Tag Archives: Whistler Question

Crankworx Numero Uno

Eighteen years ago the first Crankworx was held in Whistler Village to roaring success. As the Crankworx World Tour is back in town this month we are throwing back to the original Crankworx Mountain Bike Festival, which started in Whistler in 2004.

We cannot talk about the start of Crankworx without first mentioning Joyride and Whistler Summer Gravity Festival. Joyride Bikercross was first organised by Chris Winter and Paddy Kaye in 2001. Four riders simultaneously jockeyed for lead at full speed down the course featuring tight turns and fast jumps. It instantly drew the crowds. Joyride continued in 2002, then was incorporated into the week-long Whistler Gravity Festival in 2003 – combining all the disciplines of gravity-assisted mountain biking including Air Downhill and Slopestyle. In 2004 the Whistler Gravity Festival rebranded to Crankworx.

Crankworx started as a way to pull together all gravity-assisted mountain bike disciplines and events, bringing all the best mountain bikers together. The idea was also to showcase the bike park. Rob McSkimming who was the managing director of Whistler Mountain Bike Park at the time, approached Mark ‘Skip’ Taylor who had experience working on the World Ski and Snowboard Festival. According to Rob in 2004, “Crankworx was designed so we could strive to be on the progressive edge of mountain biking.”

In 2004, Crankworx took place July 22 to 25, with concerts, pro-rider shows and an expo throughout the four days. Events included the Air Downhill along A-Line which was in its third year. The bike park had newly opened the terrain to the top of Garbanzo and the Garbanzo Downhill was another signature event, along with the BC Downhill Championship and the Biker X.

Definitely the most popular for spectators was the slopestyle. The course, which Richie Schley helped design, featured a road gap, wall ride, massive teeter-totter, step up to scaffolding, and huge gap jumps and drops. Prior to the event Rob McSkimming said of the course, “You should see what they are building for the Slopestyle session. It looks like an Olympic facility. There are some features in there that are hard to imagine riding let alone throwing tricks on.”

There were many memorable moments during the competition. Kirt Voreis left an impression, falling off his bike on top of the teeter-totter. He was able to keep both himself and the bike on the teeter-totter and continue the run after the fall.

Spectators will also remember Timo Pritzel from Germany who went really big, massively overshooting the funbox transition near the bottom of the course and flying over the scaffolding. As the Whistler Question explained, “He did clear the scaffold, but bailed his bike in mid-air and landed the old-fashioned way, which looked to most of the spectators like a guy jumping out of a two story building.” He broke his wrist and ankle in the crash, and placed second in the competition.

In an impressive underdog story, Paul Basagoitia took top honours in the 2004 slopestyle when he was 17 and relatively unknown. He had a background in BMX, no sponsors and no bike, so he borrowed a bike from friend, Cam Zink, and went on to win the contest. In an in interview from Pique Newsmagazine at the time, he said, “It was awesome, it was only like my fifth time on a mountain bike, so I couldn’t be happier.”

Paul Basagoitia during Crankworx 2004 where he came first in the slopestyle. According to an article in The Red Bulletin, following his victory Paul said, “I would like to thank my sponsors, but I don’t have any sponsors, really.” Andrew Worth Collection.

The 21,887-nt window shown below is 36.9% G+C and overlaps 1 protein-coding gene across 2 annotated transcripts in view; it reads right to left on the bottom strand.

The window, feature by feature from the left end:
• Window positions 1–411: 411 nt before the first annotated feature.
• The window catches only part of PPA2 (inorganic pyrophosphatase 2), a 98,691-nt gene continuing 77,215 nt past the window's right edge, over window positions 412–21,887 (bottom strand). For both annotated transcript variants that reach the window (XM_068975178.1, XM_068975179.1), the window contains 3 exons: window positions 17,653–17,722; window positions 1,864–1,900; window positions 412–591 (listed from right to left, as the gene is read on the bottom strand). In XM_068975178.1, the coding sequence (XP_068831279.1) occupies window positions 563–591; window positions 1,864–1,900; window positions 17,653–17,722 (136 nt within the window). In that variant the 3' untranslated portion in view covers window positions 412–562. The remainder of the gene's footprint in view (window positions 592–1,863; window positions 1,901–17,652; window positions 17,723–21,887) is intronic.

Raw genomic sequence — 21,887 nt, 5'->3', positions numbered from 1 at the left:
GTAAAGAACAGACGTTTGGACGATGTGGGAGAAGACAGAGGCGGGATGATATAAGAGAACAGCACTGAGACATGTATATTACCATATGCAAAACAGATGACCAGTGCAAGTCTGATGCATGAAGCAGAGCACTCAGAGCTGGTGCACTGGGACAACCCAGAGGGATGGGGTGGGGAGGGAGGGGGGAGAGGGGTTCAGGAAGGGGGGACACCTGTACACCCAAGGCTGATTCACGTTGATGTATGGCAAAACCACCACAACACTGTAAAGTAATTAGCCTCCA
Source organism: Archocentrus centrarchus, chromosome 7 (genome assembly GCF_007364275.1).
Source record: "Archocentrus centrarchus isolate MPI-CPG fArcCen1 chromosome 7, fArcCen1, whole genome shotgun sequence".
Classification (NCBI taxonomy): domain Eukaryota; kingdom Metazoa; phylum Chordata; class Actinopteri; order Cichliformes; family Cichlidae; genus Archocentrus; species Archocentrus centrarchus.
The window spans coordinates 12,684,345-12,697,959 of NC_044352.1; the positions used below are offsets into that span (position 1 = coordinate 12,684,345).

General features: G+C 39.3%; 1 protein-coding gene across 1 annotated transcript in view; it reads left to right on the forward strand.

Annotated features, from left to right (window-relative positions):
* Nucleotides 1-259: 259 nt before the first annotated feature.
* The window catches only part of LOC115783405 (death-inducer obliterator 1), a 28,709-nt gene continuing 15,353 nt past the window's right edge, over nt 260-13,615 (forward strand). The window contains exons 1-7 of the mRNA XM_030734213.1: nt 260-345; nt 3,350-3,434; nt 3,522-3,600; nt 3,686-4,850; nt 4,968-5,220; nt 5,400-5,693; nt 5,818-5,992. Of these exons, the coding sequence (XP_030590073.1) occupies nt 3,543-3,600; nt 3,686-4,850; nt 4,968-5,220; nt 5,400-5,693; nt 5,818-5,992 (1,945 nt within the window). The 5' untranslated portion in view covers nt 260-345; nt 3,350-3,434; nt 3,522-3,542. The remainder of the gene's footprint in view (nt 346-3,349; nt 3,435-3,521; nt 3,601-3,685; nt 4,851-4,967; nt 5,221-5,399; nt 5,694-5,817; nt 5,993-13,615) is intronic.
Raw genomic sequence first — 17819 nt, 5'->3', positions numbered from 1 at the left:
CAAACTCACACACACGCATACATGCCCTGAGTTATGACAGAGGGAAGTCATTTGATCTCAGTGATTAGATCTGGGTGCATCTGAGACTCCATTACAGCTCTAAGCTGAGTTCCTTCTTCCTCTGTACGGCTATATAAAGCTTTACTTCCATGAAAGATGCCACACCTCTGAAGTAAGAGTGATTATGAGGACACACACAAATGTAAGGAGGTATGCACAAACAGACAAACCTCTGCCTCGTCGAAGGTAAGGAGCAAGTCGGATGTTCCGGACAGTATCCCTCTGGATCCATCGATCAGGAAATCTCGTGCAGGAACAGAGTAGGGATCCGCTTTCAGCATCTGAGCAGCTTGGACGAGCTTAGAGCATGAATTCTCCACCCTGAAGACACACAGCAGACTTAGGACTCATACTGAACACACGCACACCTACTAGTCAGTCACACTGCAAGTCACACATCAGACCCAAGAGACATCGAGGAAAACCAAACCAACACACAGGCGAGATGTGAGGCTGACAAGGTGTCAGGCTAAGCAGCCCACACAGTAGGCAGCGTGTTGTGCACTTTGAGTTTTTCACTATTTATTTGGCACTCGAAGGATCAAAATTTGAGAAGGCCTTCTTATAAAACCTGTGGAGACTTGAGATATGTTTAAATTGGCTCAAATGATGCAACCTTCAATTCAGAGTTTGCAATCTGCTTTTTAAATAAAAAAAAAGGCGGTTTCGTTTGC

Still on the progressive edge of mountain biking, the evolution of the Crankworx from 2004 to today is evident in the village this week. Whistler has again come alive in celebration of all things mountain biking and no doubt legends will continue to be created.

Whistler’s Answers: August 11, 1983

In the 1980s the Whistler Question began posing a question to three to six people and publishing their responses under “Whistler’s Answers” (not to be confused with the Whistler Answer).  Each week, we’ll be sharing one question and the answers given back in 1983.  Please note, all names/answers/occupations/neighbourhoods represent information given to the Question at the time of publishing and do not necessarily reflect the person today.

Some context for this week’s question: In the August 4, 1983 edition of the Question, an editorial reported that it cost 19% more to buy groceries in Whistler than in West Vancouver, a difference that was also present in other goods. The editorial also suggested that the situation would continue as long as those in Whistler did not shop at the local stores and merchants continued to reflect the high costs associated with doing business in Whistler in their prices.

Question: Do you patronize merchants in other areas rather than Whistler?

Karl Baumann – Professor of History – St. Moritz, Switzerland

I shop here. The prices are a little higher in the grocery store than in Vancouver. The meals are good in the restaurants and the atmosphere and service are excellent as well. It may be a little more expensive but I come from a resort town so I understand that.

Trudy Gruetzke – Hotel Manager – Whistler

I patronize merchants here because I find it convenient. Prices may a little higher, but it costs me money in gas to get to Squamish or Pemberton. And besides, if people don’t shop here, it’s not going to get any better.

Vera-Lee Wren – Housewife – Seattle

If I am coming to stay with my brother, I usually buy my things in Seattle than up here. Prices are higher in Canada and in Whistler, they are very high. It is typical of resorts. There’s hardly anything to choose in the stores and it probably wouldn’t hurt to have a little competition. I have been here a number of times so the high prices don’t shock me anymore.

Expo 86 – Putting BC on the Map

Expo 86 is widely credited as turning Vancouver from a sleepy regional city into the international destination that is it today, while also increasing the awareness of surrounding areas including Whistler and Victoria.